|To Whom It May Concern: I have been looking on the internet for care information. So I have read to pull my plants in for the winter, but I was wondering if, by chance if I could leave these plants outside and how to wrap them up, for servival. I have 3 Sago Palms Plants, outside my house in Johnston, RI. I would like to know if I can cover my plants with clear plastic? I wanted to make a A-frame wood frame and cover it clear plastic with some small air holes. The plants are facing the west, so they can get afternoon sun. They have been planted since July 2005. I really have no where to store them in the house. How can I keep them warm enought to stay outside? What do you think? Thanks for your help.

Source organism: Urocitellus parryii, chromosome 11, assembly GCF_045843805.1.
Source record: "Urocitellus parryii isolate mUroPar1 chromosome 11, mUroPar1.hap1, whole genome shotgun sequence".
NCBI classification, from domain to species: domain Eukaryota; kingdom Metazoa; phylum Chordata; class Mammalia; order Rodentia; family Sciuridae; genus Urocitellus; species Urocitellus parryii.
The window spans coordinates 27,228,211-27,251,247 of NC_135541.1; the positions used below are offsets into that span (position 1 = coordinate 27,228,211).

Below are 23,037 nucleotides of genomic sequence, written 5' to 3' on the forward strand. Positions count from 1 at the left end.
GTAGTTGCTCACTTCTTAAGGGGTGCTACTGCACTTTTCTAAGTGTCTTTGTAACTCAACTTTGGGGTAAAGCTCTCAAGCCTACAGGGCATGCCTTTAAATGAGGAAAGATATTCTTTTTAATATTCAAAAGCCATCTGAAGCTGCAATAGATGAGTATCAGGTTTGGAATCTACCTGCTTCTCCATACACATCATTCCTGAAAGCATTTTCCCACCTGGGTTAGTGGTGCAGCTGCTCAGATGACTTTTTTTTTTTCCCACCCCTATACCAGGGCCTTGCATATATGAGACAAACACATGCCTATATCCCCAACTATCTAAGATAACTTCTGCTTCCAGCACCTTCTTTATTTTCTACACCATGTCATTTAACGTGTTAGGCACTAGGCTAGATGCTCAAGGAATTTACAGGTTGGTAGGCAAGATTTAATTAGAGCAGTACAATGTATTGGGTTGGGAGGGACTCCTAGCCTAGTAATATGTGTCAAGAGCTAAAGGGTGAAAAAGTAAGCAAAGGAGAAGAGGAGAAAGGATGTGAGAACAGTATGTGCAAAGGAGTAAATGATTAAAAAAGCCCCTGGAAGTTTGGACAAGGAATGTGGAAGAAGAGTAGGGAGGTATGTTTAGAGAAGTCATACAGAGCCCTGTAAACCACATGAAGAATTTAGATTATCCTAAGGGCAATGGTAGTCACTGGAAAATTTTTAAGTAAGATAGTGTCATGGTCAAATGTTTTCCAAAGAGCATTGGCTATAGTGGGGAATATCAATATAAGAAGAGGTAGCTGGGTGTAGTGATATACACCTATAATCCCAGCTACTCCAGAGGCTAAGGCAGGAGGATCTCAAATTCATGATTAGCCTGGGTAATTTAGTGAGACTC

|Sago palm is not really a palm, but a cycad. It is a tropical plant, preferring warm and humid conditions. It is rated for cold hardiness in USDA zones 9-11. USDA zone 9 has average annual minimum temperatures of 20 to 30 degrees F. I'm not sure where you are in RI, but that state is in USDA zones 5 or 6. USDA zone 6 has average annual minimum temperatures of minus 10 to 0 degrees F. USDA zone 5 has average annual minimum temperatures of minus 20 to minus 10 degrees F. Even with a makeshift greenhouse, I wouldn't recommend leaving them outdoors. Perhaps there's a friend or neighbor with enough space? If you must leave them outdoors, don't use plastic. Purchase a frost cloth/blanket rated for your temperature zone. The A-frame is a good idea, as you don't want anything touching the foliage. It wasn't clear from your question, but I'm assuming they are in pots. If you can put them in a spot out of wind, where there is reflected sun against a wall and/or heat from the house that forms a little microclimate that is a bit warmer than otherwise, that would help. You might also want to get a minimum/maximum thermometer and track the average outdoor temperatures at your house and keep a record of it. It will help you determine what plants will be best suited. Good luck!